Yes, it was expensive, but it did cover things in a lot of detail. A good amount of time was spent on c-sections too, which was a good thing as I was wheeled into an emergency one within hours of our last ante-natal class grin. Although I get the impression from MN that teachers can vary and some are more woo than others.

The one thing that did annoy me about the teacher was that she only seemed to invite mums back to talk to the following group if they had had a 'good' birth. Whether this was coincidental or not I don't know.

beancurd Fri 02-Nov-12 20:54:05

Did them as a birth partner, would have been crap without them! They covered most variables and everything we asked for. They don't have a core course as such and the teacher reminded us to set our own agenda.

The group has been friendly and the babies lovely. The leader was fun and info accurate. I found out lots giving birth hadn't taught me.

noblegiraffe Fri 02-Nov-12 20:56:33

I certainly benefitted from meeting other mums, but definitely my DH appreciated the chance to chat to other prospective dads. It's all very well saying that you can meet other mums on maternity leave but this was something he could join in too.

phoenixrose314 Fri 02-Nov-12 20:56:45

I think the support of the group would be invaluable to me... none of my friends (bar one) have had children, and she told me she felt very isolated and lonely being the only one of us with a child, some of her other friends just lost interest in her when she became a SAHM and I really don't want that to happen to me.

troubador Fri 02-Nov-12 20:57:07

Mine wasn't great, tbh.

I didn't pay the membership subscription, which made it a bit cheaper.

halloweeneyqueeney Fri 02-Nov-12 21:00:09

if that's what you want then you can do it for much cheaper or for free. There are lots of free coffee mornings if you hunt around and a lot of antenatal exercise classes have a social element and coffee mornings etc. NM meet a mum board is good for finding people at the same stage as you and finding out about the classes and coffee mornings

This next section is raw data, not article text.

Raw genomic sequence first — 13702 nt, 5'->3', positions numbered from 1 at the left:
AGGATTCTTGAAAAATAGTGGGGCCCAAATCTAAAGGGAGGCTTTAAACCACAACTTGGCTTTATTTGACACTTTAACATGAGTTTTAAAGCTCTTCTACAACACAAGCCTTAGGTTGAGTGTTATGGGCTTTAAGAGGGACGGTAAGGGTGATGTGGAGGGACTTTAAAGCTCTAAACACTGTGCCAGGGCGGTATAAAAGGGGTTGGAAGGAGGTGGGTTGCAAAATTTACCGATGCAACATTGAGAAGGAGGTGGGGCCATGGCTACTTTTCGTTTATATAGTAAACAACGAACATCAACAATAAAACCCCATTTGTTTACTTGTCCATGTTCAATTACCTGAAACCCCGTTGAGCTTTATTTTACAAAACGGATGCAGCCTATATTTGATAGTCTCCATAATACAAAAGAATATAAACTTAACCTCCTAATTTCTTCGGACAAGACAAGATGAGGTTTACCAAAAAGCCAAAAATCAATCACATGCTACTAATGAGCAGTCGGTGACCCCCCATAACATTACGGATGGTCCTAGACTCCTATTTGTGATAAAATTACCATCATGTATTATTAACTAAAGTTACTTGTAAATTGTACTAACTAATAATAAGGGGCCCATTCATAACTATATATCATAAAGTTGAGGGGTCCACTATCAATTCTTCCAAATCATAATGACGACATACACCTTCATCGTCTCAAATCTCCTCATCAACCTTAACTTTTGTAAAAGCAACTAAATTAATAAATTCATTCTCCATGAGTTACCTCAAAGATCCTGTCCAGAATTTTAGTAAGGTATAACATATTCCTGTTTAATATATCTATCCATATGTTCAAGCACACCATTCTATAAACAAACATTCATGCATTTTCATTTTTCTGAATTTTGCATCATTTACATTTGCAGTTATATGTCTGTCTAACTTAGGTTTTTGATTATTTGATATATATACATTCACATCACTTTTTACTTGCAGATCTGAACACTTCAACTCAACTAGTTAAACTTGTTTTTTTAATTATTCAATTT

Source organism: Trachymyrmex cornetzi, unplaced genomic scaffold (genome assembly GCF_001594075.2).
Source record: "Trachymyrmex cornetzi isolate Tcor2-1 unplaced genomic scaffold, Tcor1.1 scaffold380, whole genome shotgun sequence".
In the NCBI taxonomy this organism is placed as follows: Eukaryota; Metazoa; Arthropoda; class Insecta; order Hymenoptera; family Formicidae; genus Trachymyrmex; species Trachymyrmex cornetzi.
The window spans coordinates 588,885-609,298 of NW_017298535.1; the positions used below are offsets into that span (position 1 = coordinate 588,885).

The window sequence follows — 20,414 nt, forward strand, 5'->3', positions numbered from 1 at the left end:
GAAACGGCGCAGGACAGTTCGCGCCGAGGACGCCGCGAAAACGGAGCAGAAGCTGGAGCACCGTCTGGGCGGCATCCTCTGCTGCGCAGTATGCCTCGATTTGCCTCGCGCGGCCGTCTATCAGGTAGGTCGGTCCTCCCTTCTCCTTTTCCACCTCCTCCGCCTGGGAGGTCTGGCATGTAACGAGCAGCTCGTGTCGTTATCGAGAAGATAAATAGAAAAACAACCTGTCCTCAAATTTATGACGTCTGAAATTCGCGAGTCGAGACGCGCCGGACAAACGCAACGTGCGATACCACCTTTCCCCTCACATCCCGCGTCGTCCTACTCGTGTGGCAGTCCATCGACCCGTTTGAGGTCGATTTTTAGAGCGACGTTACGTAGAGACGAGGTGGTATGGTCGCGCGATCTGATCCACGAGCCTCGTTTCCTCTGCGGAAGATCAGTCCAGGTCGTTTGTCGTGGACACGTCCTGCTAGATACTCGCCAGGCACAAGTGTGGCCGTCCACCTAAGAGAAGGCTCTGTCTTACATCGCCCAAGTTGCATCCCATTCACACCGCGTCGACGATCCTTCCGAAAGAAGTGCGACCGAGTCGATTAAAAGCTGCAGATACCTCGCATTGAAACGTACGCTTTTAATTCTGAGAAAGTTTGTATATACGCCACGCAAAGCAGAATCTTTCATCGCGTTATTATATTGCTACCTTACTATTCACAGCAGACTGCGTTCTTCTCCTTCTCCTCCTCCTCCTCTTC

I'd highly recommend hypnobirthing, wish I did it last time instead of NCT and you meet couples due around the same time. Plus its cheaper and IMO way more useful in labour

gwenniebee Fri 02-Nov-12 21:01:05

Ours were expensive too (I think the price varies from region to region but I think ours, earlier this year, were even more expensive than you've said!).

I must admit to doing them mostly to meet other people in the same situation as me. I'd just moved to a new area too, so had no friends locally. It was great for that. The classes themselves were helpful, but I think I could probably have found everything out on here or from mw. It was really good for DH, though (because he was forced to listen!!). I met a brilliant group of girls and we still meet at least once a week. It was definitely worth it for that.

dashoflime Fri 02-Nov-12 21:09:38

OP: There's a sliding scale of fees so depending on your income you may not have to pay full whack. Check the website.

In terms of content, I have to say it wasn't for me. Too much time spent on the birth and, like you, I was more keen to learn how to look after babies. There was a free parenting class (triple P) for mums to be in our area and I wish I'd gone to that instead as it would have been much more relevant.

In terms of meeting Mums, you get to meet a certain type. Very middle class, which may be what your after but for me, wasn't the best support system. Nothing wrong with them as people, just facing very different challenges IYSWIM.

Meglet: That is outrageous!! Ours would never have done that. angry on your behalf.

CitizenOscar Fri 02-Nov-12 21:09:57

It was worth it for me, both for meeting people who have become close friends, and for the birth info.

But you don't need to if you can't afford it. People round here who didn't do Nct have told me they found it difficult to meet people as everyone "already had their groups" but I don't think it's impossible, you just might need to put some effort into going to the same playgroups/activities regularly so you get to know people.

FWIW I did hypnobirthing too and found both HB and NCT useful in different ways.

dashoflime Fri 02-Nov-12 21:10:44

Oh, I forgot: There was a breastfeeding tutor. She was brilliant. Would have been much harder to establish breastfeeding without her help.

halloweeneyqueeney Fri 02-Nov-12 21:15:41

oh and attatchment parenting groups/sling meets tend to be free (although not my personal cup of tea) and people seem to build lasting friendships through that too

dashoflime Fri 02-Nov-12 21:26:19

EllaRees: I think you lucked out getting a tutor who is also a midwife. We had a couple in our class who were both veterinary surgeons. They were the most authoritative medical opinion in the room. The tutor would look to them for fact checking grin